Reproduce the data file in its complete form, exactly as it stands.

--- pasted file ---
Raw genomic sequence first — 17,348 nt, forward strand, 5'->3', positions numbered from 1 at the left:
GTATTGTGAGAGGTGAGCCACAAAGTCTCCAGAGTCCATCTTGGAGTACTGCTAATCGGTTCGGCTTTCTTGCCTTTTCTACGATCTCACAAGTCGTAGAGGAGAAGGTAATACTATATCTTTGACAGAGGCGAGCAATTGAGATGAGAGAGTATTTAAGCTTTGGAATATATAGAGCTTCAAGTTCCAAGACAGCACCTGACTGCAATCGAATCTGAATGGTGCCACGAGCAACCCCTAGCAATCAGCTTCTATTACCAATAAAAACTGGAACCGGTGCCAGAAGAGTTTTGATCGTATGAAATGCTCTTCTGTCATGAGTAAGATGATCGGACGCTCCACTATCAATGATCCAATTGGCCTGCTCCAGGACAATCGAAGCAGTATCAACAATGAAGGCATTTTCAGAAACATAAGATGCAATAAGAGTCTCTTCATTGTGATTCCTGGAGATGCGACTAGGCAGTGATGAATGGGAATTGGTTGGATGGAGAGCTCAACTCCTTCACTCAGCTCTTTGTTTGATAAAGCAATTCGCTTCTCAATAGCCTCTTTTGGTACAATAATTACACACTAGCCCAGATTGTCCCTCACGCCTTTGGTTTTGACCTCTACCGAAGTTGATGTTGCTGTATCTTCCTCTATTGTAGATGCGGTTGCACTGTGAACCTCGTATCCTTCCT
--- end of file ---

Raw genomic sequence first — 17,348 nt, forward strand, 5'->3', positions numbered from 1 at the left:
GTATTGTGAGAGGTGAGCCACAAAGTCTCCAGAGTCCATCTTGGAGTACTGCTAATCGGTTCGGCTTTCTTGCCTTTTCTACGATCTCACAAGTCGTAGAGGAGAAGGTAATACTATATCTTTGACAGAGGCGAGCAATTGAGATGAGAGAGTATTTAAGCTTTGGAATATATAGAGCTTCAAGTTCCAAGACAGCACCTGACTGCAATCGAATCTGAATGGTGCCACGAGCAACCCCTAGCAATCAGCTTCTATTACCAATAAAAACTGGAACCGGTGCCAGAAGAGTTTTGATCGTATGAAATGCTCTTCTGTCATGAGTAAGATGATCGGACGCTCCACTATCAATGATCCAATTGGCCTGCTCCAGGACAATCGAAGCAGTATCAACAATGAAGGCATTTTCAGAAACATAAGATGCAATAAGAGTCTCTTCATTGTGATTCCTGGAGATGCGACTAGGCAGTGATGAATGGGAATTGGTTGGATGGAGAGCTCAACTCCTTCACTCAGCTCTTTGTTTGATAAAGCAATTCGCTTCTCAATAGCCTCTTTTGGTACAATAATTACACACTAGCCCAGATTGTCCCTCACGCCTTTGGTTTTGACCTCTACCGAAGTTGATGTTGCTGTATCTTCCTCTATTGTAGATGCGGTTGCACTGTGAACCTCGTATCCTTCCT